This is the last of the so-called Roman Odes (Carmina 3.1-6), poems in which Horace supports the virtues of Augustus' program of moral and religious reform. It is caustic in its description of Romes current mores and dark in tone; it warns that the Romans will pay for their fathers' sins until the gods' temples have been repaired and traditional Roman pietas restored. He illustrates the decline of the states prestige and power by comparing the manners of his own time with the mores maiorum, the rusticorum mascula militum proles (manly offspring of farmer-soldiers) and the severae matres (stern mothers). The four stanzas below (5-8) focus on the infidelity of married women and the complicity of husbands and lovers. In them Horace indicts behaviors that the Roman love poets, including himself, playfully celebrate in their fictions. The meter is Alcaic; see first stanza scanned.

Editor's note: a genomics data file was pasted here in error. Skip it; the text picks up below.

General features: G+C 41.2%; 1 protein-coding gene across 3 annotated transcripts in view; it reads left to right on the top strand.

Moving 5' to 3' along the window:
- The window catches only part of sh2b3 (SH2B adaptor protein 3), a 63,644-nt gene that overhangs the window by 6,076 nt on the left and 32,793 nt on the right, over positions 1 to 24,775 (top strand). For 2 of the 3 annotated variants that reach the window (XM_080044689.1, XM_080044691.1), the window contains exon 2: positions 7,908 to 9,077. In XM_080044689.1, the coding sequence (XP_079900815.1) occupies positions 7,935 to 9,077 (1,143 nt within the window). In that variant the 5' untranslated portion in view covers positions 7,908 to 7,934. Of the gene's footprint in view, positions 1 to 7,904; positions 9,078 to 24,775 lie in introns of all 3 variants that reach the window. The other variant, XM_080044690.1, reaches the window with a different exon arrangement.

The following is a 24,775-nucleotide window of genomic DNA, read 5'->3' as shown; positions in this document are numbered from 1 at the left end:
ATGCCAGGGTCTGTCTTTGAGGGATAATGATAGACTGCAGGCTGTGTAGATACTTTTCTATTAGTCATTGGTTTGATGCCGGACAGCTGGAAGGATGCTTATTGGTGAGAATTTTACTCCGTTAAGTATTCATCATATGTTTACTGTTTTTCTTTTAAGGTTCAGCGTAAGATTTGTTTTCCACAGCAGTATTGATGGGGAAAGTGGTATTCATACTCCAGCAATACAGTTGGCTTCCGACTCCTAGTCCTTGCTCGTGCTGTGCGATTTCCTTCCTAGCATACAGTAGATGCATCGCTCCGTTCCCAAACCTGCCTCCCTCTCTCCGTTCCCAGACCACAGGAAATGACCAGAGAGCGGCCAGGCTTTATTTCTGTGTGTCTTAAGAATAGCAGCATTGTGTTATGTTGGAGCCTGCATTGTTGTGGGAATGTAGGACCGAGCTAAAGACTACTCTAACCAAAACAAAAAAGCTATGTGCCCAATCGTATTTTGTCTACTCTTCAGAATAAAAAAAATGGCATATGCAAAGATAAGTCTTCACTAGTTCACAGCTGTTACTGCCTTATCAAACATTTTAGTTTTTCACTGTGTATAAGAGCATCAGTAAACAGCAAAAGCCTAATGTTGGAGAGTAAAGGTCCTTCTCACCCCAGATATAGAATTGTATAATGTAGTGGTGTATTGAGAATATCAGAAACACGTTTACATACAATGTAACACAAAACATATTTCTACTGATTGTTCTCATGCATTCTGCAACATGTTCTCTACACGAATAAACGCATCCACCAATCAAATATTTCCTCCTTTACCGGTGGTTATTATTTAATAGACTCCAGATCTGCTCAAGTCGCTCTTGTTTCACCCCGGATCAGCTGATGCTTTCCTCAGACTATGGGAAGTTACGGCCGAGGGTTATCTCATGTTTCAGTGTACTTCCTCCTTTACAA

|Fecunda culpae saecula nuptias|
|primum inquinavere et genus et domos:|
in patriam populumque fluxit.
|Motus doceri gaudet Ionicos|
|matura virgo et fingitur artibus,|
iam nunc et incestos amores
|25||Mox iuniores quaerit adulteros|
|inter mariti vina, neque eligit|
|sed iussa coram non sine conscio|
|30||surgit marito, seu vocat institor|
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